A Mitchell Institute report shines a light on how quality teaching and innovation in universities can dramatically improve learning. The report found the Victoria University Block Model of teaching cut the fail rate for first-year students by around 40%. The model involves rearranging the timetable so students take one subject at a time in a four-week “block” of intensive learning rather than multiple subjects together over a traditional 12-week teaching semester.
Read more: Studying one uni subject in four weeks has benefits – but students risk burnout if it's not done right
While universities generate innovation for other industries, innovations in their own core business – teaching – do not receive much attention. Innovative teaching often happens “in spite of, not because of” the system in which universities operate. Yet it can have a significant impact on student learning.
The latest research analysed the academic outcomes for commencing students in science, technology, engineering and mathematics (STEM) subjects following the adoption of Australia’s first block model learning structure in 2018. Comparing first-year cohorts in the two years before the change (2016-17) to first-year cohorts in the two years after the model was implemented (2018-19), the report found the overall fail rate for these students fell by around 40%. The improvement was greatest for students from equity groups, such as female students in non-traditional areas and students from non-English-speaking backgrounds.
This research reinforces the findings of earlier research on the block model’s impact.
VU has since rolled out the block model for all years of university, including postgraduate degrees. Other universities, including Southern Cross and Murdoch, have recently introduced a form of block model to their teaching.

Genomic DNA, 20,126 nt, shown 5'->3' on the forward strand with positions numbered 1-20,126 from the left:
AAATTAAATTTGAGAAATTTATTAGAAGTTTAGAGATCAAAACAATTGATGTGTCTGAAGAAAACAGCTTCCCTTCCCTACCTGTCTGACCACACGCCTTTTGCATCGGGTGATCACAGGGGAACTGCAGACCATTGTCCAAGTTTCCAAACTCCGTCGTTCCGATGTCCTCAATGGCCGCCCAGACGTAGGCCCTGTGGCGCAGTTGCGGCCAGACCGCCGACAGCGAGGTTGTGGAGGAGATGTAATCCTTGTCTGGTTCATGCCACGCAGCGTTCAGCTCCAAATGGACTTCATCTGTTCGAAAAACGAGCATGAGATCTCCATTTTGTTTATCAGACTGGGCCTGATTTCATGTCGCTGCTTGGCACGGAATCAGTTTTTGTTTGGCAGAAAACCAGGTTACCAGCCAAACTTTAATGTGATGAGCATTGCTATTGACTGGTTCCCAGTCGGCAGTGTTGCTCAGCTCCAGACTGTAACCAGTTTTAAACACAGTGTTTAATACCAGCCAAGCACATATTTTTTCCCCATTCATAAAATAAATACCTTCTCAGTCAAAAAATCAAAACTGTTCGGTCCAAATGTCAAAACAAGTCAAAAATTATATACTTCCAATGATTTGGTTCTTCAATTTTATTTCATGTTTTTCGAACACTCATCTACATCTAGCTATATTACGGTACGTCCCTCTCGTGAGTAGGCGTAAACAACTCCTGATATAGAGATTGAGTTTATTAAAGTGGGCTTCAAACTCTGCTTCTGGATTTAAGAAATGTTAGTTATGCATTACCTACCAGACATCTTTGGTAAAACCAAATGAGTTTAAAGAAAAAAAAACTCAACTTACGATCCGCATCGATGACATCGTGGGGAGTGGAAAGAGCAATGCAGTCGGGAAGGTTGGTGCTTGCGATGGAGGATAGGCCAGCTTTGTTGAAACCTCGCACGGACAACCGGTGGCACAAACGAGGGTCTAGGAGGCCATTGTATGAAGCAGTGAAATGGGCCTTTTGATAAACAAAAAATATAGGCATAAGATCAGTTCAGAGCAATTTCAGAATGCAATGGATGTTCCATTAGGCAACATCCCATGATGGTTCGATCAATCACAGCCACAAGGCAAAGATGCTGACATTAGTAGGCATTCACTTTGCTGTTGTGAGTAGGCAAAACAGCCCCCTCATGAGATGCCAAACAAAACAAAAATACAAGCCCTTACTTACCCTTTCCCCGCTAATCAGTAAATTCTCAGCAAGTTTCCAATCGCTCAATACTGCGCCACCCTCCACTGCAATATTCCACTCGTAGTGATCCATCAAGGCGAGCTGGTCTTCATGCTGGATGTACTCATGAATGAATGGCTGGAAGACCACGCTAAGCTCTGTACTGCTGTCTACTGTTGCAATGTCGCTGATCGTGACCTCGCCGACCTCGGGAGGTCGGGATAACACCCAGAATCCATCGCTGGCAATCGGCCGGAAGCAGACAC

What’s the recipe for success?
The report got “inside the black box of the block model” to find out how this improvement in learning happened and what other universities can learn.
In interviews, VU students said doing one subject at a time helped them focus and sustain learning, rather than cramming for end-of-semester exams. As one student told us:
“I feel like when you do one thing at a time, you learn better as well.”
Read more: Revising for exams - why cramming the night before rarely works
Students also gained confidence from getting results from their first “block” early, instead of having to wait until mid-year.
“When I saw my marks come through and they were the unexpected high marks, it was very motivating ’cause it gave me that confidence it’s possible.”
But the key ingredient was a focus on quality teaching and student success. When VU introduced the model, it created a dedicated multidisciplinary First Year College staffed by academics who were passionate about teaching.
The importance of quality teaching shone through in the interviews. Students recognised that the staff cared about their learning.
“It just wasn’t like a job that you guys had to do […] you’re really invested and you wanted us to do well, you really did, and it was very clear from the very beginning.”